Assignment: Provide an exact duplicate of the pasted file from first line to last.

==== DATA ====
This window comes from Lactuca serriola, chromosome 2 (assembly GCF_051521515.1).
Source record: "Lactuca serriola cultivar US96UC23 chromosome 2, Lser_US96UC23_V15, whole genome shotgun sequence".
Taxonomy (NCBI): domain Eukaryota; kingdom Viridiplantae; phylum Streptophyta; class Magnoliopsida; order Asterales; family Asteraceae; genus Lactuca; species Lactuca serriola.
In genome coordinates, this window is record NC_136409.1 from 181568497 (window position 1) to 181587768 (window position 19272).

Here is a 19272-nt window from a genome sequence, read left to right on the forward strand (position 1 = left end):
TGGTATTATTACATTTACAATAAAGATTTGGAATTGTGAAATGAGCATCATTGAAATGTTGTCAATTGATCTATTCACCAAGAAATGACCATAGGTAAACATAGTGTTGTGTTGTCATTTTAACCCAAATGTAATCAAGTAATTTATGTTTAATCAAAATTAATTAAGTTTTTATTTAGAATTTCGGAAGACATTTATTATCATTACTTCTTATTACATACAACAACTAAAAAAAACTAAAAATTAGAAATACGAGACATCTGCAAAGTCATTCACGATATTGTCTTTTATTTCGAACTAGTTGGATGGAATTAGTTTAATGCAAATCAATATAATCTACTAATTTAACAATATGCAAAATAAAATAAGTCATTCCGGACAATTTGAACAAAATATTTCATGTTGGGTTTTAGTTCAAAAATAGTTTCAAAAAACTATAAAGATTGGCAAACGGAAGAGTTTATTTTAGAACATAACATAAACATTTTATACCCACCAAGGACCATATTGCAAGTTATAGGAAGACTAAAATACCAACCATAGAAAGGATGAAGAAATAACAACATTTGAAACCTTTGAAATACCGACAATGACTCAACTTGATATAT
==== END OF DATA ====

This window comes from Lactuca serriola, chromosome 2 (assembly GCF_051521515.1).
Source record: "Lactuca serriola cultivar US96UC23 chromosome 2, Lser_US96UC23_V15, whole genome shotgun sequence".
Taxonomy (NCBI): domain Eukaryota; kingdom Viridiplantae; phylum Streptophyta; class Magnoliopsida; order Asterales; family Asteraceae; genus Lactuca; species Lactuca serriola.
In genome coordinates, this window is record NC_136409.1 from 181568497 (window position 1) to 181587768 (window position 19272).

Here is a 19272-nt window from a genome sequence, read left to right on the forward strand (position 1 = left end):
TGGTATTATTACATTTACAATAAAGATTTGGAATTGTGAAATGAGCATCATTGAAATGTTGTCAATTGATCTATTCACCAAGAAATGACCATAGGTAAACATAGTGTTGTGTTGTCATTTTAACCCAAATGTAATCAAGTAATTTATGTTTAATCAAAATTAATTAAGTTTTTATTTAGAATTTCGGAAGACATTTATTATCATTACTTCTTATTACATACAACAACTAAAAAAAACTAAAAATTAGAAATACGAGACATCTGCAAAGTCATTCACGATATTGTCTTTTATTTCGAACTAGTTGGATGGAATTAGTTTAATGCAAATCAATATAATCTACTAATTTAACAATATGCAAAATAAAATAAGTCATTCCGGACAATTTGAACAAAATATTTCATGTTGGGTTTTAGTTCAAAAATAGTTTCAAAAAACTATAAAGATTGGCAAACGGAAGAGTTTATTTTAGAACATAACATAAACATTTTATACCCACCAAGGACCATATTGCAAGTTATAGGAAGACTAAAATACCAACCATAGAAAGGATGAAGAAATAACAACATTTGAAACCTTTGAAATACCGACAATGACTCAACTTGATATAT